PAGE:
If a carrier mates with a male who has the disorder, there is a 50% chance that each child born to them will have the disorder, regardless of sex. Daughters who do not have the disorder will be carriers, where as males without the disorder will be completely free of the recessive allele.

XAXa

XaY

Sperm

Xa

Y

Ova

XAY

XA

XAXa

Xa

XaYa

XaY

Figure 15.10a–c

  • Sex-linked genes

    • Follow specific patterns of inheritance


  • Some recessive alleles found on the X chromosome in humans cause certain types of disorders

    • Color blindness

    • Duchenne muscular dystrophy

    • Hemophilia


Inheritance of sex linked genes
Inheritance of Sex-Linked Genes

  • Muscular dystrophy

    • Absence of a key muscle protein – dystrophin

    • Gene locus on the X chromosome

  • Hemophilia

    • Sex-linked recessive disorder

    • Absence of one or more proteins used for clotting


Concept 15.4: Alterations of chromosome number or structure cause some genetic disorders

  • Large-scale chromosomal alterations

    • Often lead to spontaneous abortions or cause a variety of developmental disorders

  • Chromosome Mutations

    • Chromosome mutations are changes in the structure of a chromosome or the loss or gain of an entire chromosome.

  • Gene Mutations

    • Gene mutationsare changes in one or more of the nucleotides in a gene.


Abnormal chromosome number

Meiosis I cause some genetic disorders

Nondisjunction

Meiosis II

Nondisjunction

Gametes

n  1

n + 1

n + 1

n –1

n + 1

n – 1

n

n

Number of chromosomes

(a)

(b)

Nondisjunction of homologous

chromosomes in meiosis I

Nondisjunction of sister

chromatids in meiosis II

Figure 15.12a, b

Abnormal Chromosome Number

  • When nondisjunction occurs

    • Pairs of homologous chromosomes do not separate normally during meiosis

    • Gametes contain two copies or no copies of a particular chromosome


Alterations of chromosome structure
Alterations of Chromosome Structure cause some genetic disorders

  • Breakage of a chromosome can lead to four types of changes in chromosome structure

    • Deletion

    • Duplication

    • Inversion

    • Translocation


A cause some genetic disorders

F

H

B

C

G

C

D

F

G

B

A

E

H

E

Deletion

(a) A deletion removes a chromosomal

segment.

C

E

B

C

D

A

C

D

F

G

F

H

B

A

E

H

B

G

Duplication

(b) A duplication repeats a segment.

B

A

D

A

C

D

E

F

G

H

G

C

B

E

F

H

Inversion

(c) An inversion reverses a segment within

a chromosome.

(d) A translocation moves a segment fromone chromosome to another,

nonhomologous one. In a reciprocal

  translocation, the most common type,

nonhomologous chromosomes exchange

fragments. Nonreciprocal translocations

also occur, in which a chromosome

transfers a fragment without receiving a

fragment in return.

A

B

M

C

D

G

E

F

G

H

N

O

C

D

E

F

H

Reciprocal

translocation

M

N

A

O

P

Q

R

B

P

Q

R

Figure 15.14a–d

Alterations of chromosome structure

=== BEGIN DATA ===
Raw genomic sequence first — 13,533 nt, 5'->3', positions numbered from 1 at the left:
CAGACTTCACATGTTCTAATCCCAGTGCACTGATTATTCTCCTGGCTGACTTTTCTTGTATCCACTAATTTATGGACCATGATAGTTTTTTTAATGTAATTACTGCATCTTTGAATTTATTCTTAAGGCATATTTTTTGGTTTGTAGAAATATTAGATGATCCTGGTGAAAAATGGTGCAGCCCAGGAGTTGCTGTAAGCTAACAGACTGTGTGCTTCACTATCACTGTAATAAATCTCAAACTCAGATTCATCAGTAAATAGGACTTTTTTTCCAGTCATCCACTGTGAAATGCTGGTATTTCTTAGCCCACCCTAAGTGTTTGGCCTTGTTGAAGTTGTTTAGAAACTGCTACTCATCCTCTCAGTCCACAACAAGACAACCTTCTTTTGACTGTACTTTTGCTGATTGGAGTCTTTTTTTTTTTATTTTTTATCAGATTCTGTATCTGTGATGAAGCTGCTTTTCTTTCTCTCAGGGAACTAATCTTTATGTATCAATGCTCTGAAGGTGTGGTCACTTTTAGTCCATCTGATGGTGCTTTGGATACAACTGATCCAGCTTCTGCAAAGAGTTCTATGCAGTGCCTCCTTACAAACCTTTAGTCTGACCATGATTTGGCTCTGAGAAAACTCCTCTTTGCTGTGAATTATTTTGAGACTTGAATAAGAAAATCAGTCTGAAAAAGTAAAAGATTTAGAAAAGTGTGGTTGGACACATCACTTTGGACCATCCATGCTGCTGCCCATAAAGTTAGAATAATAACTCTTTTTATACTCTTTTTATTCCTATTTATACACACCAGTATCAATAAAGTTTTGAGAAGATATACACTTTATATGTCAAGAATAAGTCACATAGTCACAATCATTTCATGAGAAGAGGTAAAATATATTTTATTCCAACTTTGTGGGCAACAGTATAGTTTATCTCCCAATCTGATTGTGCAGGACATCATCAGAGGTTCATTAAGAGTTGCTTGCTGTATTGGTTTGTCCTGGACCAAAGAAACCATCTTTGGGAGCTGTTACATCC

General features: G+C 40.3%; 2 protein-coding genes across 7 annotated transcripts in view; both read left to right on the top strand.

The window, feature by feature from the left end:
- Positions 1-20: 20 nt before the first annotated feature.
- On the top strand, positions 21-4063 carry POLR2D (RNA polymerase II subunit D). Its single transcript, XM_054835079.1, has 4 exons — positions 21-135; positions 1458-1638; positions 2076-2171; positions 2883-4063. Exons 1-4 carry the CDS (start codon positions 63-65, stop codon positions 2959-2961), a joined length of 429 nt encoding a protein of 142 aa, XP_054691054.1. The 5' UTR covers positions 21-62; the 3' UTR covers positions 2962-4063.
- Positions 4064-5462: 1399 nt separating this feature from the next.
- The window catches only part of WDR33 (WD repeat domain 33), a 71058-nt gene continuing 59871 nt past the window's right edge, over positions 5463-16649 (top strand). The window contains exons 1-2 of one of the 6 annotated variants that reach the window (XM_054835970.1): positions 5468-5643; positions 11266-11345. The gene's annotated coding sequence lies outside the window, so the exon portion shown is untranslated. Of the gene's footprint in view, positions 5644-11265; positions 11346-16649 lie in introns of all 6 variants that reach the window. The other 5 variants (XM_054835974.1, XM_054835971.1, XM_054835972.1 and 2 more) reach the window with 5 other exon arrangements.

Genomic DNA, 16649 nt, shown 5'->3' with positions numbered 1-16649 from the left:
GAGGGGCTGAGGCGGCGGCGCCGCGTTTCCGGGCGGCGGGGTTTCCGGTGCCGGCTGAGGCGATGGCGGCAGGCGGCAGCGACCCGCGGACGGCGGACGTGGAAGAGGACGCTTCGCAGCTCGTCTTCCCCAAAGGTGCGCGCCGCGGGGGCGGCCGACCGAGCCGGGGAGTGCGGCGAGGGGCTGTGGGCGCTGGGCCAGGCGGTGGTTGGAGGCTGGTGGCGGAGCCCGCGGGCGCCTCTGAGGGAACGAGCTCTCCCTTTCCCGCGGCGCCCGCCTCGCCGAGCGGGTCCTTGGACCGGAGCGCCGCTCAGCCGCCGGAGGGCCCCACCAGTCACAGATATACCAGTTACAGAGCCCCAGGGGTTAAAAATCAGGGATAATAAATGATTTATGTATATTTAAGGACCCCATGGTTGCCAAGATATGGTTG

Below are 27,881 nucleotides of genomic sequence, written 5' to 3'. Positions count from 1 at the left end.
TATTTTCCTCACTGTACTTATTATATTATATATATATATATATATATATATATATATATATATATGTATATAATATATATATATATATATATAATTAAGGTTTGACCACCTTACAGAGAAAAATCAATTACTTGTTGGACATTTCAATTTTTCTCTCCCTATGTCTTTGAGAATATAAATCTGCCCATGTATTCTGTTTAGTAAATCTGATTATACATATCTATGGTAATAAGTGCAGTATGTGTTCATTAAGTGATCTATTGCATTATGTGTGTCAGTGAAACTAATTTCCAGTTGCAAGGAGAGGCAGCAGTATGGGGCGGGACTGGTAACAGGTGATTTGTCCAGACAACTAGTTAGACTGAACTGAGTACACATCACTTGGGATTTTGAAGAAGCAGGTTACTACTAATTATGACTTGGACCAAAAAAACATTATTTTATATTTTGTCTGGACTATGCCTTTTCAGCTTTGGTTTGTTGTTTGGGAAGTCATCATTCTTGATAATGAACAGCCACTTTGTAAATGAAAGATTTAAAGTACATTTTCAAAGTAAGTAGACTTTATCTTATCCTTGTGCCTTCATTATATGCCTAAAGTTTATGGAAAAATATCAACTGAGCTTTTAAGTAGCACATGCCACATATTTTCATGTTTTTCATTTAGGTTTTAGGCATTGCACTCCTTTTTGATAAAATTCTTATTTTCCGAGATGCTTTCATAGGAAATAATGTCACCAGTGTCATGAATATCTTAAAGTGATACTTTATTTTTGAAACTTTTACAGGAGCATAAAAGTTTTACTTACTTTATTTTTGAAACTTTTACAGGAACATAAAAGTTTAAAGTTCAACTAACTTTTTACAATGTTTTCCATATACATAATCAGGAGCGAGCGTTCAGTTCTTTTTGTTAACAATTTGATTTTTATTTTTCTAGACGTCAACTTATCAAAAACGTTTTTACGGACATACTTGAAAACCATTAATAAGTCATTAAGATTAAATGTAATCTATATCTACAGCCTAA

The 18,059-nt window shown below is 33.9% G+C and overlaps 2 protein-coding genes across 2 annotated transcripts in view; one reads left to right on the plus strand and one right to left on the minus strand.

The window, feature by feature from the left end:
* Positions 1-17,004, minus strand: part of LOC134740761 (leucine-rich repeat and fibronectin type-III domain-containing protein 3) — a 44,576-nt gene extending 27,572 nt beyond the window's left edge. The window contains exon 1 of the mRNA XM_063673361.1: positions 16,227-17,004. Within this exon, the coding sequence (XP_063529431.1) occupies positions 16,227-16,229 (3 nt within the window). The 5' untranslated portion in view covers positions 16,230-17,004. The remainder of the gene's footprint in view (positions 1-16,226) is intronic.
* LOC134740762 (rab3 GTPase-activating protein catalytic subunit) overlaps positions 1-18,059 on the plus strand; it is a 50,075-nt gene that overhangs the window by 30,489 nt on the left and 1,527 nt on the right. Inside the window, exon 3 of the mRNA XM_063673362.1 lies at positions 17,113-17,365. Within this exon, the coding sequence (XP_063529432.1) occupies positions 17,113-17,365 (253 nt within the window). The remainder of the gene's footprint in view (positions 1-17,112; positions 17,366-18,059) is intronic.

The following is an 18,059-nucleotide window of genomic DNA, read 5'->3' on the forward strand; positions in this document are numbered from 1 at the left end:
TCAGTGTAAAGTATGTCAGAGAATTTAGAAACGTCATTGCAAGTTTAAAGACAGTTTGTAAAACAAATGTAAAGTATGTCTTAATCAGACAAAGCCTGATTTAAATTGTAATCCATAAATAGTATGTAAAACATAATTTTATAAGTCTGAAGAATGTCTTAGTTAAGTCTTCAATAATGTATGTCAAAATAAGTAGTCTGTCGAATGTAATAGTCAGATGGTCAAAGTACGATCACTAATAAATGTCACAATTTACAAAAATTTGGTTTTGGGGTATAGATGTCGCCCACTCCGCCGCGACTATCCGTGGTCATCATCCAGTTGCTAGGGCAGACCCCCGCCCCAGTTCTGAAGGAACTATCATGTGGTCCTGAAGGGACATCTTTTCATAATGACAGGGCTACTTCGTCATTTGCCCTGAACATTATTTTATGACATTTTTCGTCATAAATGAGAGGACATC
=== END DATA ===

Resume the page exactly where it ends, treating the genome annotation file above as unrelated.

Chromosome structure
Chromosome structure cause some genetic disorders

  • Cri-du-chat syndrome

    • deficiency in segment of the short arm chromosome 5 Missing; with one normal 5


Gene location
Gene location cause some genetic disorders

  • Linked Genes

    • Pairs of genes that tend to be inherited together are called linked genes.

  • Chromosome Mapping

    • The farther apart two genes are located on a chromosome, the more likely a cross-over will occur.

    • Researchers use recombinant percentages to construct chromosome maps showing relative gene positions.


Gene technology copying dna
Gene Technology Copying DNA cause some genetic disorders

  • DNA identification

    • 1) isolate

    • 2) make copies

    • 3) sort by size, compare (unknown w/known)

      PCR

    • Polymerase Chain Reaction

      Technique used to quickly produce small amounts of DNA fragment

      Gel Electrophoresis

      sorts DNA by size (DNA fingerprint)


Genetic engineering
Genetic engineering cause some genetic disorders

  • Modification of DNA

    • Change a single nitrogen base

    • Cut out an entire gene and insert a new one

  • All modifications of DNA code

    • The production of rDNA (recombinant DNA)

      • Pieces of DNA cut and pasted together

        New DNA are formed, new genes, new proteins


Recombinant dna
Recombinant DNA cause some genetic disorders

  • Insulin

  • Growth hormones

  • Clotting factors

  • These are techniques of DNA technology used to modify the genome of a living organism

    • Genome – complete genetic material contained in an individual


Human genome project
Human Genome Project cause some genetic disorders

  • Research effort to sequence all of our DNA

  • Locate within it all of the functionally important sequences, such as genes.

  • Applications

  • Discovery of specific genes responsible for several genetic disorders

    • Cystic fibrosis

    • Muscular dystrophy

    • Colon cancer


Genomics
Genomics cause some genetic disorders

  • 3 billion letters of the human genetic code have been sequenced

  • Bioinformatics

    • Biological science

    • Computer science

    • Information technology

    • BLAST – data base for storage of genes in different organisms


Genomics1
Genomics cause some genetic disorders

Proteomics

  • The study of all the proteins

  • Proteins encode

    • Carry out the work in the cell

      Bioinformatics can search DNA sequence/ match specific gene with a protein

      Microarrays

      two-dimensional arrangement of DNA/cloned genes

      show which genes are active in a cell

      used to classify cancers